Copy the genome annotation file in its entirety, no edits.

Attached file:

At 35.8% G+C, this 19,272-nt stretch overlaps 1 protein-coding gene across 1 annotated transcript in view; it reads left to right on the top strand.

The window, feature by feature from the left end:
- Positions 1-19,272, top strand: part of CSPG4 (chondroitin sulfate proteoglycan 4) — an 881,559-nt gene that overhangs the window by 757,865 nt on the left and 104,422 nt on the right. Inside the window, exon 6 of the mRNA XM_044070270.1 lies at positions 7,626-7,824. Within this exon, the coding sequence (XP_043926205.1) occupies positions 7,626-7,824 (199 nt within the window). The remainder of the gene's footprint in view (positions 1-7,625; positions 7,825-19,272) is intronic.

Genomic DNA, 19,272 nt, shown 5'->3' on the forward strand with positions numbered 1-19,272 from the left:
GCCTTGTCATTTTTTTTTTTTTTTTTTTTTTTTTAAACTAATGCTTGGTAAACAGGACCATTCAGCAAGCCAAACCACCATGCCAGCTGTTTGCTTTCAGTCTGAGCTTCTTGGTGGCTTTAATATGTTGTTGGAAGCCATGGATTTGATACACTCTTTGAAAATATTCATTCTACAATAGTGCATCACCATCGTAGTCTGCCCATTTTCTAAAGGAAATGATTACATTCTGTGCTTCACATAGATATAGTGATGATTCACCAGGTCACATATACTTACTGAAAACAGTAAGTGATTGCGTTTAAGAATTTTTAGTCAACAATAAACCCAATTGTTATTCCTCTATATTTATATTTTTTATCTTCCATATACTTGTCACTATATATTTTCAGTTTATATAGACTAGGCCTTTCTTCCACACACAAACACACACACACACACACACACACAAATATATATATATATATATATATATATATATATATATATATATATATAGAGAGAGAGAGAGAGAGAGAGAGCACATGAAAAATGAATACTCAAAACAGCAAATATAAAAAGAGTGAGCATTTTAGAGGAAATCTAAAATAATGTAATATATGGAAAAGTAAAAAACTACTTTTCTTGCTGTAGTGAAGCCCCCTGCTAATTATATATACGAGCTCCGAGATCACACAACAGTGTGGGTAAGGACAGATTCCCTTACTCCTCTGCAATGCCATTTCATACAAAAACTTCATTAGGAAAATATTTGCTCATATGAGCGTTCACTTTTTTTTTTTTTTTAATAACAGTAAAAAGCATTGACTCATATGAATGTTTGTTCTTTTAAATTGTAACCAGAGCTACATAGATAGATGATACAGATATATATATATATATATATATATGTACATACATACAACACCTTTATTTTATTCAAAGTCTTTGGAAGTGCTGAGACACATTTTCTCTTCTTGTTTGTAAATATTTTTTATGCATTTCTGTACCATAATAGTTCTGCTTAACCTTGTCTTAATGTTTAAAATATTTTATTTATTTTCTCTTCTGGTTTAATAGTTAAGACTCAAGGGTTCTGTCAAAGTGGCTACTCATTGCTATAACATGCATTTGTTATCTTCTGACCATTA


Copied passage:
At 35.8% G+C, this 19,272-nt stretch overlaps 1 protein-coding gene across 1 annotated transcript in view; it reads left to right on the top strand.

The window, feature by feature from the left end:
- Positions 1-19,272, top strand: part of CSPG4 (chondroitin sulfate proteoglycan 4) — an 881,559-nt gene that overhangs the window by 757,865 nt on the left and 104,422 nt on the right. Inside the window, exon 6 of the mRNA XM_044070270.1 lies at positions 7,626-7,824. Within this exon, the coding sequence (XP_043926205.1) occupies positions 7,626-7,824 (199 nt within the window). The remainder of the gene's footprint in view (positions 1-7,625; positions 7,825-19,272) is intronic.

Genomic DNA, 19,272 nt, shown 5'->3' on the forward strand with positions numbered 1-19,272 from the left:
GCCTTGTCATTTTTTTTTTTTTTTTTTTTTTTTTAAACTAATGCTTGGTAAACAGGACCATTCAGCAAGCCAAACCACCATGCCAGCTGTTTGCTTTCAGTCTGAGCTTCTTGGTGGCTTTAATATGTTGTTGGAAGCCATGGATTTGATACACTCTTTGAAAATATTCATTCTACAATAGTGCATCACCATCGTAGTCTGCCCATTTTCTAAAGGAAATGATTACATTCTGTGCTTCACATAGATATAGTGATGATTCACCAGGTCACATATACTTACTGAAAACAGTAAGTGATTGCGTTTAAGAATTTTTAGTCAACAATAAACCCAATTGTTATTCCTCTATATTTATATTTTTTATCTTCCATATACTTGTCACTATATATTTTCAGTTTATATAGACTAGGCCTTTCTTCCACACACAAACACACACACACACACACACACACAAATATATATATATATATATATATATATATATATATATATATATATATAGAGAGAGAGAGAGAGAGAGAGAGCACATGAAAAATGAATACTCAAAACAGCAAATATAAAAAGAGTGAGCATTTTAGAGGAAATCTAAAATAATGTAATATATGGAAAAGTAAAAAACTACTTTTCTTGCTGTAGTGAAGCCCCCTGCTAATTATATATACGAGCTCCGAGATCACACAACAGTGTGGGTAAGGACAGATTCCCTTACTCCTCTGCAATGCCATTTCATACAAAAACTTCATTAGGAAAATATTTGCTCATATGAGCGTTCACTTTTTTTTTTTTTTTAATAACAGTAAAAAGCATTGACTCATATGAATGTTTGTTCTTTTAAATTGTAACCAGAGCTACATAGATAGATGATACAGATATATATATATATATATATATATGTACATACATACAACACCTTTATTTTATTCAAAGTCTTTGGAAGTGCTGAGACACATTTTCTCTTCTTGTTTGTAAATATTTTTTATGCATTTCTGTACCATAATAGTTCTGCTTAACCTTGTCTTAATGTTTAAAATATTTTATTTATTTTCTCTTCTGGTTTAATAGTTAAGACTCAAGGGTTCTGTCAAAGTGGCTACTCATTGCTATAACATGCATTTGTTATCTTCTGACCATTA